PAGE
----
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June 1, 2017 | Payback

A best-selling Canadian author of 14 books on economic trends, real estate, the financial crisis, personal finance strategies, taxation and politics. Nationally-known speaker and lecturer on macroeconomics, the housing market and investment techniques. He is a licensed Investment Advisor with a fee-based, no-commission Toronto-based practice serving clients across Canada.

 

The poster child of Canada’s rapidly-escalating real estate correction, teaching millions that it’s never Different This Time, could be Home Capital. The nation’s biggest Alt lender is now a frog without a prince. The stock’s lost 60% of its value. Regulators are up its butt. Its burn rate is atrocious. And depositors have been flying out the door, cashing in their GICs and Hoovering out high-interest savings account cash.

It’s the HISA money which really hurt – because every dollar gone is one less buck of corporate liquidity. Despite the fact most depositors have CDIC insurance (to $100,000 per account) there’s widespread nervousness about Home going paws-up in the months to come, and the excessive time it might take to actually get your cash back.

So, yesterday this showed up on my fancy, corporate financial-advisor-type email…

Good afternoon,

Home Trust has made a change to its High Interest Savings Account (HISA) to dealers.

Effective May 31, 2017, Home Trust HISA rates are as follows:

* 1.50%* on the Class A Fund HOM100 (Home Trust Company) or HOB100 (Home Bank) (increased from the previous rate of 1.00%) – pays a 25 bps trailer to the dealer
* 1.75%* on the Class F Fund  HOM101 (Home Trust Company) or HOB101 (Home Bank) (increased from the previous rate of 1.25%) – pays no trailer
*Rates are per annum and are subject to change without prior notice.

Thank you for your continued support, Home Trust Deposits.

Well, compare that to the 0.5% being paid on HISA money at the Big Six banks, and don’t forget to add in the quarter-point bonus Home is willing to pad advisors just to park client money (at least for those who, sadly, collect the trailer payment). It means Home is actually forking out 1.75% for deposits of no fixed duration and therefore, making nothing. In fact, the funds may come at a loss – but at least it’s money. Liquidity. Life blood.

As this company’s desperation shows, all things real estate are quickly getting worse. On Monday the Toronto Real Estate Board is set to release stats which will give a taste of what’s coming. Listings swollen. Sales starved. Month/month price decline.

Whatever the realtors numbers show, the reality is prices in the country’s largest market have declined at least 5% and possibly 15% in just the last four weeks. And it’s May, for God’s sake – the height of the hormonal Spring rutting season. The meme is spreading that (a) if you buy now you’ll pay too much and lose money, (b) sellers will soon be begging for offers and (c) it’s payback time for five years of bidding wars, blind auctions, certified cheques, bully offers, realtor arrogance and unbridled, historic vendor greed.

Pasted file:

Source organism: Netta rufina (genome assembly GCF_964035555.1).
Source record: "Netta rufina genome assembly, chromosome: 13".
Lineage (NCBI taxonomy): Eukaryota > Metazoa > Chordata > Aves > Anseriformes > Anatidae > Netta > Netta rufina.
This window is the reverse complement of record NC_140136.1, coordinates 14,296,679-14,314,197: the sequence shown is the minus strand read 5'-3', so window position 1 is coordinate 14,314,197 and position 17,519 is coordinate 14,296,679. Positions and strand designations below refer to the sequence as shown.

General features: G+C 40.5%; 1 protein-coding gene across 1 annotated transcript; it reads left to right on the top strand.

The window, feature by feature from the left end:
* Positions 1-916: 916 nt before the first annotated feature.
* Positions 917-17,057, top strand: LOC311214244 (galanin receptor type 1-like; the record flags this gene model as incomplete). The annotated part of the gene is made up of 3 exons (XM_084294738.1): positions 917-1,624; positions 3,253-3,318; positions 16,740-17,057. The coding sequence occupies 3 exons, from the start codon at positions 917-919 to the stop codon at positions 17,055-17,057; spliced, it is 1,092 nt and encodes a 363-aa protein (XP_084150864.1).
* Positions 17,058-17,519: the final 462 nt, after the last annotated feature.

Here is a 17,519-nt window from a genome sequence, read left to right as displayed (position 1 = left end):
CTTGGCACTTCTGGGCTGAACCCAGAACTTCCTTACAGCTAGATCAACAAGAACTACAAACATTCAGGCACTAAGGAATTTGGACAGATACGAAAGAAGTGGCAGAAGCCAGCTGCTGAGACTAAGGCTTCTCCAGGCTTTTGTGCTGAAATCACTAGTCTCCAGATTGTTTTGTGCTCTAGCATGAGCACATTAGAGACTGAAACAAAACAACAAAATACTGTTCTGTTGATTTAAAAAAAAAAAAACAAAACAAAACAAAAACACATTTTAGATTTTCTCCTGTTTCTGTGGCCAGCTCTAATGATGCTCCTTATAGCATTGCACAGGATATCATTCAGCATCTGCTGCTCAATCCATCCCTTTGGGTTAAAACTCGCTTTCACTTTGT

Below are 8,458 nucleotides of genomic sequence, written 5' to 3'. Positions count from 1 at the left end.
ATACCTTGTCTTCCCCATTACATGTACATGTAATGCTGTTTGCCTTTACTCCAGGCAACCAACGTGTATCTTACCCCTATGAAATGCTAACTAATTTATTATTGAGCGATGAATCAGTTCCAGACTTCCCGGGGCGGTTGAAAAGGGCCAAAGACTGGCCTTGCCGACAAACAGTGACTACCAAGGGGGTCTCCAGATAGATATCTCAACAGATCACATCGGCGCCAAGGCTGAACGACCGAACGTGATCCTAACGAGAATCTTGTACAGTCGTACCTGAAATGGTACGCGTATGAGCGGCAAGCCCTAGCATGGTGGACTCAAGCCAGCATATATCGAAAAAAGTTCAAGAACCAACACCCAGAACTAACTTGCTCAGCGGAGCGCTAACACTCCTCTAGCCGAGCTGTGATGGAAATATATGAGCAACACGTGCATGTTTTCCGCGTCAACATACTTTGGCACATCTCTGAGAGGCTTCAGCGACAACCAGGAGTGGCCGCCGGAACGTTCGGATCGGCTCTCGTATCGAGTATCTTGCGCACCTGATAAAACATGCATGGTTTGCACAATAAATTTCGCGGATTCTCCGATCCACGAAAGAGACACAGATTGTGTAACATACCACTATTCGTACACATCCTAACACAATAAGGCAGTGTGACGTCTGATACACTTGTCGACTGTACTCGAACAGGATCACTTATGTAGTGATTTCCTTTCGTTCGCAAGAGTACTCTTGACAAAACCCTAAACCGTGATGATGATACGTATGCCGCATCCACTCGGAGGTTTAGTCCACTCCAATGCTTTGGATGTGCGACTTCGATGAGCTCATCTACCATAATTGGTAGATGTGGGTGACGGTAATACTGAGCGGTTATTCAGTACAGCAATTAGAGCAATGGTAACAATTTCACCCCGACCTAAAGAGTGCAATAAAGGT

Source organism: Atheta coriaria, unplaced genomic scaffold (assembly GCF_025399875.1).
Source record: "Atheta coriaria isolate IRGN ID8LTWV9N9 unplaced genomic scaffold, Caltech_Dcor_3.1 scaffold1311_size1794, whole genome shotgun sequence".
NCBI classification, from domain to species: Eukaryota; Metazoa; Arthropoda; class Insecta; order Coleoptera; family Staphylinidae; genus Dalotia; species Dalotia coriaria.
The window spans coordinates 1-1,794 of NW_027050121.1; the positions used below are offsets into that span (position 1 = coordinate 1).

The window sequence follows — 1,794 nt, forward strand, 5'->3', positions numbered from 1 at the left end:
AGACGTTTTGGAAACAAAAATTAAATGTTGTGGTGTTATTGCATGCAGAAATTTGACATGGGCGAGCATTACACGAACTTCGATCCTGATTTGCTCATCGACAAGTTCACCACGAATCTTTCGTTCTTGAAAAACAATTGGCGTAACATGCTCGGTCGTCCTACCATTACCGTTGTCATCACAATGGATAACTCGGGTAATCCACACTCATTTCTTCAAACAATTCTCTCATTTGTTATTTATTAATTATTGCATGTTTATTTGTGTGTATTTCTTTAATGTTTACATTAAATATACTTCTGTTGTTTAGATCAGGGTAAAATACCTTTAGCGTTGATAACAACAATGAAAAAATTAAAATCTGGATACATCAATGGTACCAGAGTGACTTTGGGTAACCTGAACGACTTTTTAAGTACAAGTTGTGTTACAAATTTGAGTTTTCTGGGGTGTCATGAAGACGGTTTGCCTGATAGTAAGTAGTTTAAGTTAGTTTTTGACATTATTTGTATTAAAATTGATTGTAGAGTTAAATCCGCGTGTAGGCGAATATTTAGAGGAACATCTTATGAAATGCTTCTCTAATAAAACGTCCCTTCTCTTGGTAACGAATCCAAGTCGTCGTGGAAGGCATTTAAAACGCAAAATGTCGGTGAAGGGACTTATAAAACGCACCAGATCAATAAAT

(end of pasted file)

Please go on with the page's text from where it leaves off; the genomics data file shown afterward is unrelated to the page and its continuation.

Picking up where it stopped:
For sellers, the hunt for greater fools kicks into high gear. It’s now or never to tap into peak pricing, because after this the slide will likely gain momentum. For recent buyers, especially those yet to close, this is a difficult moment. If they consummate the transaction, it may take years (or decades) to get their money back. On the day they take title – losses. If they walk, the deposit’s gone, there’ll be lawyers to feed and unknown damages to pay. If they throw in the towel and hide behind bankruptcy, the consequences could be life-altering and career-wrecking.

Together we now owe $1.45 trillion in residential mortgages, and almost all of them will be renewing in 2018 and beyond at higher rates. Given two more Fed increases in 2017 and a rapid pop in Canadian GDP (plus inflation) most economists now see the Bank of Canada starting to tighten in the first half of 2018. Between now and then, of course, bond yields will snake higher. And as detailed here yesterday, subprime mortgage rates (affecting as much as a quarter of all borrowers) are already 7% or higher – and rising because of Home Capital’s mess.

Appraisers for major banks like RBC are apparently being told to submit reports with valuations that are 30% below street levels – which are already sunk from April. The reason? That’s the projected level of overall decline lenders are budgeting for – eerily close to the 32% drubbing which ate the American middle class, starting twelve years ago.

So trapped in the middle are recent buyers, recent sellers expecting defaults, speculators jamming the exits and untold numbers of flippers who should now launch a class action against HGTV.

Reports blog dog Jay:

People seem to be paying a lot of attention to the bagholder panic in the 905 as the tide washes out on the massive number of speculators there, but I can assure you that there are tons of speculators downtown as well.

In the West end of Toronto, construction waste bins in front of houses have recently become as common a sight as man buns and mini Aussie shepherds. One or two houses are being gutted on virtually every block.

On a walk yesterday, I counted on a single block 4 new houses in the process of being built and 5 or 6 existing houses with posted building permits or where renovations are obviously ongoing (the block in question is Crawford St. between Bloor St. W. and Harbord St.). Most if not all of these houses will hit the market soon, and I feel bad for all of the aspiring real estate tycoons.

Well, I see Donald Trump just trashed Paris. Now we can worry about the ark market instead.

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June 1st, 2017

Posted In: The Greater Fool

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